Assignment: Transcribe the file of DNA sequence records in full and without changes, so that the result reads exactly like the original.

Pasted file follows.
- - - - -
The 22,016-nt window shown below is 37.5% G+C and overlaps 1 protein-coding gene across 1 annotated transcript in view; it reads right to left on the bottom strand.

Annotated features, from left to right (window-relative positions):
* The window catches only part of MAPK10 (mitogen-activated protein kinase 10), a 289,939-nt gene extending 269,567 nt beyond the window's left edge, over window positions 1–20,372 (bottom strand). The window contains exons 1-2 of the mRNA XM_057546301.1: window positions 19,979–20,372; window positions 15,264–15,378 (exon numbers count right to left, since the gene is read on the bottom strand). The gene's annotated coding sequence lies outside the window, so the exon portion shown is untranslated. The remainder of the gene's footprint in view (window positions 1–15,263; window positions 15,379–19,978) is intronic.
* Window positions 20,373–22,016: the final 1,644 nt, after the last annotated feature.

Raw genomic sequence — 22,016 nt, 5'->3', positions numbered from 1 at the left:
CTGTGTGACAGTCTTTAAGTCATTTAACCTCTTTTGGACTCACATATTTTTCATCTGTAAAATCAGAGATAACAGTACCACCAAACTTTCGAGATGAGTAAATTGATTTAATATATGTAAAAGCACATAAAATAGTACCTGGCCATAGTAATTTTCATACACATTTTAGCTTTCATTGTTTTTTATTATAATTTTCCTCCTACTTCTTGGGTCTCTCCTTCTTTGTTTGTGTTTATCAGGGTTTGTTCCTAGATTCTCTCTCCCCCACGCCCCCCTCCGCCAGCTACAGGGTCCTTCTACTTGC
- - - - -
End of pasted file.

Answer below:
The 22,016-nt window shown below is 37.5% G+C and overlaps 1 protein-coding gene across 1 annotated transcript in view; it reads right to left on the bottom strand.

Annotated features, from left to right (window-relative positions):
* The window catches only part of MAPK10 (mitogen-activated protein kinase 10), a 289,939-nt gene extending 269,567 nt beyond the window's left edge, over window positions 1–20,372 (bottom strand). The window contains exons 1-2 of the mRNA XM_057546301.1: window positions 19,979–20,372; window positions 15,264–15,378 (exon numbers count right to left, since the gene is read on the bottom strand). The gene's annotated coding sequence lies outside the window, so the exon portion shown is untranslated. The remainder of the gene's footprint in view (window positions 1–15,263; window positions 15,379–19,978) is intronic.
* Window positions 20,373–22,016: the final 1,644 nt, after the last annotated feature.

Raw genomic sequence — 22,016 nt, 5'->3', positions numbered from 1 at the left:
CTGTGTGACAGTCTTTAAGTCATTTAACCTCTTTTGGACTCACATATTTTTCATCTGTAAAATCAGAGATAACAGTACCACCAAACTTTCGAGATGAGTAAATTGATTTAATATATGTAAAAGCACATAAAATAGTACCTGGCCATAGTAATTTTCATACACATTTTAGCTTTCATTGTTTTTTATTATAATTTTCCTCCTACTTCTTGGGTCTCTCCTTCTTTGTTTGTGTTTATCAGGGTTTGTTCCTAGATTCTCTCTCCCCCACGCCCCCCTCCGCCAGCTACAGGGTCCTTCTACTTGC